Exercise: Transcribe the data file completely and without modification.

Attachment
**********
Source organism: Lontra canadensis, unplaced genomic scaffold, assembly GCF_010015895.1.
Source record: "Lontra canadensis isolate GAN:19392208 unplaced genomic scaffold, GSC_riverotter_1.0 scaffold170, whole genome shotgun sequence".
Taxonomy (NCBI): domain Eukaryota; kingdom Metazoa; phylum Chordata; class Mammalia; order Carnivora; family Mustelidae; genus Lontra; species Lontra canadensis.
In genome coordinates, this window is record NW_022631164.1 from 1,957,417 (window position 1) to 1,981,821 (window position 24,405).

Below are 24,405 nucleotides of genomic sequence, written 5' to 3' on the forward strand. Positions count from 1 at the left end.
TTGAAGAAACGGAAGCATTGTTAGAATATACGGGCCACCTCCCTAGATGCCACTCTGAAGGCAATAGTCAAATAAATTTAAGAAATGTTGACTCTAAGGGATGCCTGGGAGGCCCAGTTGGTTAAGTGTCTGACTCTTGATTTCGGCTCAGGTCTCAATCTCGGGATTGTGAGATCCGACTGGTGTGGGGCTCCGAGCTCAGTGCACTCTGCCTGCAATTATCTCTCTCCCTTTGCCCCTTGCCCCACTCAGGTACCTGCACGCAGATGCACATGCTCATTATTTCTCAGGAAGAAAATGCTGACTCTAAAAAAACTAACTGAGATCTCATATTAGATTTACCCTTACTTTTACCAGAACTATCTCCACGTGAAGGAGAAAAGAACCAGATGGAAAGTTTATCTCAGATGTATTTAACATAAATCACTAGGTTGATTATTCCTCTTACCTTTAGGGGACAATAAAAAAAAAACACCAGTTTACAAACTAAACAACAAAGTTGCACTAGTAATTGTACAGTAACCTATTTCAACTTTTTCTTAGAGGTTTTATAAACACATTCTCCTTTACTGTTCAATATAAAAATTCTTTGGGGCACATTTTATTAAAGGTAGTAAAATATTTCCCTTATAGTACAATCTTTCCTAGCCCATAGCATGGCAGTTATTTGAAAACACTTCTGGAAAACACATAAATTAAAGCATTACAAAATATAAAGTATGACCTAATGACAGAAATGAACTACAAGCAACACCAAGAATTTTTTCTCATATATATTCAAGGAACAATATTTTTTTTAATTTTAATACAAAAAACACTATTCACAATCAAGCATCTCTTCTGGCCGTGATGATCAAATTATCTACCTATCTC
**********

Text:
Source organism: Lontra canadensis, unplaced genomic scaffold, assembly GCF_010015895.1.
Source record: "Lontra canadensis isolate GAN:19392208 unplaced genomic scaffold, GSC_riverotter_1.0 scaffold170, whole genome shotgun sequence".
Taxonomy (NCBI): domain Eukaryota; kingdom Metazoa; phylum Chordata; class Mammalia; order Carnivora; family Mustelidae; genus Lontra; species Lontra canadensis.
In genome coordinates, this window is record NW_022631164.1 from 1,957,417 (window position 1) to 1,981,821 (window position 24,405).

Below are 24,405 nucleotides of genomic sequence, written 5' to 3' on the forward strand. Positions count from 1 at the left end.
TTGAAGAAACGGAAGCATTGTTAGAATATACGGGCCACCTCCCTAGATGCCACTCTGAAGGCAATAGTCAAATAAATTTAAGAAATGTTGACTCTAAGGGATGCCTGGGAGGCCCAGTTGGTTAAGTGTCTGACTCTTGATTTCGGCTCAGGTCTCAATCTCGGGATTGTGAGATCCGACTGGTGTGGGGCTCCGAGCTCAGTGCACTCTGCCTGCAATTATCTCTCTCCCTTTGCCCCTTGCCCCACTCAGGTACCTGCACGCAGATGCACATGCTCATTATTTCTCAGGAAGAAAATGCTGACTCTAAAAAAACTAACTGAGATCTCATATTAGATTTACCCTTACTTTTACCAGAACTATCTCCACGTGAAGGAGAAAAGAACCAGATGGAAAGTTTATCTCAGATGTATTTAACATAAATCACTAGGTTGATTATTCCTCTTACCTTTAGGGGACAATAAAAAAAAAACACCAGTTTACAAACTAAACAACAAAGTTGCACTAGTAATTGTACAGTAACCTATTTCAACTTTTTCTTAGAGGTTTTATAAACACATTCTCCTTTACTGTTCAATATAAAAATTCTTTGGGGCACATTTTATTAAAGGTAGTAAAATATTTCCCTTATAGTACAATCTTTCCTAGCCCATAGCATGGCAGTTATTTGAAAACACTTCTGGAAAACACATAAATTAAAGCATTACAAAATATAAAGTATGACCTAATGACAGAAATGAACTACAAGCAACACCAAGAATTTTTTCTCATATATATTCAAGGAACAATATTTTTTTTAATTTTAATACAAAAAACACTATTCACAATCAAGCATCTCTTCTGGCCGTGATGATCAAATTATCTACCTATCTC